Mr Orrell had been prepared to wait much longer than the eight or so hours that were, at that point, being projected. The hardship, he said, was part of the point, and in itself a way of paying tribute, a sentiment with which Mr Campbell — who has walked the Camino de Santiago — agreed.

Rather sheepishly, I had to admit that journalists were able to skip the physical trials and slip straight to the destination, at which point, I left them to take up a late-night slot in the press gantry in Westminster Hall.

The pictures being livestreamed by the BBC tend to focus on people as they pass the coffin, with most bowing, a few crossing themselves, and some executing an uncertain but still dignified curtsy.

What the TV doesn’t show is the people as they walk away, having completed their journey. They trod awkwardly, with even the youngest and the fittest showing the effects of being on their feet for eight or nine hours. Some took an extra moment to view the coffin from the doorway. Almost everyone wore the same expression: a far-off look, slightly lost perhaps, but sombre and reflective rather than stricken with grief.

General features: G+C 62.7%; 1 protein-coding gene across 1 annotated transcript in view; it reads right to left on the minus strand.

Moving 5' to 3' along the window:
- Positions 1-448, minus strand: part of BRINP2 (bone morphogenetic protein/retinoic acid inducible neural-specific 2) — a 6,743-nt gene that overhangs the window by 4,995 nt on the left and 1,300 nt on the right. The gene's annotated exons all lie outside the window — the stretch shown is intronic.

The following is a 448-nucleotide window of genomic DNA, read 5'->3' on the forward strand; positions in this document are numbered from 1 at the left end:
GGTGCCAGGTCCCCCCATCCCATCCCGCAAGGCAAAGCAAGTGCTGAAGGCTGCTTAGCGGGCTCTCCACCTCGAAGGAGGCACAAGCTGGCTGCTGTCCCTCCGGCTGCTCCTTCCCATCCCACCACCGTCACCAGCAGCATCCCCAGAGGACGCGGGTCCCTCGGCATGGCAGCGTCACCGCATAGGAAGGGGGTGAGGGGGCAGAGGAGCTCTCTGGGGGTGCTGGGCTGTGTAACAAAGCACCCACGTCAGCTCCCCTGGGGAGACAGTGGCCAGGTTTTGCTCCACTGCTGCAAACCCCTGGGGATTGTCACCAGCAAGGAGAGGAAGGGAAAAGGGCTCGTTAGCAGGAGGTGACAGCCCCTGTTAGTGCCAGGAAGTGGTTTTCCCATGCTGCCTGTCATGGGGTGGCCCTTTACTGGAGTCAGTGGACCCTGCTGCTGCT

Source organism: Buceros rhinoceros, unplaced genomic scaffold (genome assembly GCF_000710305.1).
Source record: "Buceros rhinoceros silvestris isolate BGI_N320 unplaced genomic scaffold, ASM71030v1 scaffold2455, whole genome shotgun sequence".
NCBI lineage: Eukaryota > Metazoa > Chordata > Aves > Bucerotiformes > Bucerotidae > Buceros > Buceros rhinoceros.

The vast and ancient hall, with its grand wooden ceiling, was weighted with the silence of more than one hundred people, the only sounds being their shuffling feet and, every 20 minutes, the more certain footsteps of the changing guard.

Outside, as they emerged through the gates into Parliament Square, the spell seemed to have been broken. They chatted amicably, and turned on their phones to take photos, make a call, or to find the route home.

“I can’t believe we did that,” I overheard one woman say to a friend. “But you know, if it had been easier, it wouldn’t have meant the same.”